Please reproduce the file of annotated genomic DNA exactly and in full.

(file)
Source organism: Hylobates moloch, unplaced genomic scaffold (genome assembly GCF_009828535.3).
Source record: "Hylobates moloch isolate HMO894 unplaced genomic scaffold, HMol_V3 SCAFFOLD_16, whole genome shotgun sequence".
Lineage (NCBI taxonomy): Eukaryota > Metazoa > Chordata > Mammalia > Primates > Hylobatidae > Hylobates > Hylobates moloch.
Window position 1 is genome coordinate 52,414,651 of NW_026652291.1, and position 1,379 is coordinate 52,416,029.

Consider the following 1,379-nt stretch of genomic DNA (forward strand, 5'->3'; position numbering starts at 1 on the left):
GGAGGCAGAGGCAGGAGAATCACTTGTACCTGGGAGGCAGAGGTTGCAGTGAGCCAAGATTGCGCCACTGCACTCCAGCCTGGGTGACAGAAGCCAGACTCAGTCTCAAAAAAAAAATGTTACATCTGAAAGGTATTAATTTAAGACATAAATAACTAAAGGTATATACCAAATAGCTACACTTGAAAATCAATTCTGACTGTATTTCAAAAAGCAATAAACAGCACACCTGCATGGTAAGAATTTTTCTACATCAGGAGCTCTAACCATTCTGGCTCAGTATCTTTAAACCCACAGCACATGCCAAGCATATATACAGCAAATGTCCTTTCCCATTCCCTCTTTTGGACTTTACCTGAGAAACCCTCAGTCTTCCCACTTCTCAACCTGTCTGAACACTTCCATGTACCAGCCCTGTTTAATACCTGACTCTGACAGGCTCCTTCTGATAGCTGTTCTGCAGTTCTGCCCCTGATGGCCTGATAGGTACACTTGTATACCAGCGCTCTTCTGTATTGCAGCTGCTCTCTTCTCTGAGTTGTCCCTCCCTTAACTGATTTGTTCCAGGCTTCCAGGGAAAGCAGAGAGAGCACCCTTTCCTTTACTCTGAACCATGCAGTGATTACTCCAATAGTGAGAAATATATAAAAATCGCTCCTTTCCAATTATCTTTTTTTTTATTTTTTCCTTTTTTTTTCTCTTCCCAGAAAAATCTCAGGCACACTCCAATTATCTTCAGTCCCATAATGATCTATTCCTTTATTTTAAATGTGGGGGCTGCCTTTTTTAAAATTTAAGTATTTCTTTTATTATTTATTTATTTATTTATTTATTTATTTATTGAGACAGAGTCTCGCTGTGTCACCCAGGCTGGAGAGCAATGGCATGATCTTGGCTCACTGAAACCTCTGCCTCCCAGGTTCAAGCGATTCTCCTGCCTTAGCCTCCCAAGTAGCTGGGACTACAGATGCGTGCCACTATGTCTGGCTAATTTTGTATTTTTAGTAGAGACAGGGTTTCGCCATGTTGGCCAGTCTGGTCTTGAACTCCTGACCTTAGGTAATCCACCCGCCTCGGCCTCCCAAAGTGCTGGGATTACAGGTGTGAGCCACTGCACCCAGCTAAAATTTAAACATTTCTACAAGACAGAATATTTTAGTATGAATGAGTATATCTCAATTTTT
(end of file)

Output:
Source organism: Hylobates moloch, unplaced genomic scaffold (genome assembly GCF_009828535.3).
Source record: "Hylobates moloch isolate HMO894 unplaced genomic scaffold, HMol_V3 SCAFFOLD_16, whole genome shotgun sequence".
Lineage (NCBI taxonomy): Eukaryota > Metazoa > Chordata > Mammalia > Primates > Hylobatidae > Hylobates > Hylobates moloch.
Window position 1 is genome coordinate 52,414,651 of NW_026652291.1, and position 1,379 is coordinate 52,416,029.

Consider the following 1,379-nt stretch of genomic DNA (forward strand, 5'->3'; position numbering starts at 1 on the left):
GGAGGCAGAGGCAGGAGAATCACTTGTACCTGGGAGGCAGAGGTTGCAGTGAGCCAAGATTGCGCCACTGCACTCCAGCCTGGGTGACAGAAGCCAGACTCAGTCTCAAAAAAAAAATGTTACATCTGAAAGGTATTAATTTAAGACATAAATAACTAAAGGTATATACCAAATAGCTACACTTGAAAATCAATTCTGACTGTATTTCAAAAAGCAATAAACAGCACACCTGCATGGTAAGAATTTTTCTACATCAGGAGCTCTAACCATTCTGGCTCAGTATCTTTAAACCCACAGCACATGCCAAGCATATATACAGCAAATGTCCTTTCCCATTCCCTCTTTTGGACTTTACCTGAGAAACCCTCAGTCTTCCCACTTCTCAACCTGTCTGAACACTTCCATGTACCAGCCCTGTTTAATACCTGACTCTGACAGGCTCCTTCTGATAGCTGTTCTGCAGTTCTGCCCCTGATGGCCTGATAGGTACACTTGTATACCAGCGCTCTTCTGTATTGCAGCTGCTCTCTTCTCTGAGTTGTCCCTCCCTTAACTGATTTGTTCCAGGCTTCCAGGGAAAGCAGAGAGAGCACCCTTTCCTTTACTCTGAACCATGCAGTGATTACTCCAATAGTGAGAAATATATAAAAATCGCTCCTTTCCAATTATCTTTTTTTTTATTTTTTCCTTTTTTTTTCTCTTCCCAGAAAAATCTCAGGCACACTCCAATTATCTTCAGTCCCATAATGATCTATTCCTTTATTTTAAATGTGGGGGCTGCCTTTTTTAAAATTTAAGTATTTCTTTTATTATTTATTTATTTATTTATTTATTTATTTATTGAGACAGAGTCTCGCTGTGTCACCCAGGCTGGAGAGCAATGGCATGATCTTGGCTCACTGAAACCTCTGCCTCCCAGGTTCAAGCGATTCTCCTGCCTTAGCCTCCCAAGTAGCTGGGACTACAGATGCGTGCCACTATGTCTGGCTAATTTTGTATTTTTAGTAGAGACAGGGTTTCGCCATGTTGGCCAGTCTGGTCTTGAACTCCTGACCTTAGGTAATCCACCCGCCTCGGCCTCCCAAAGTGCTGGGATTACAGGTGTGAGCCACTGCACCCAGCTAAAATTTAAACATTTCTACAAGACAGAATATTTTAGTATGAATGAGTATATCTCAATTTTT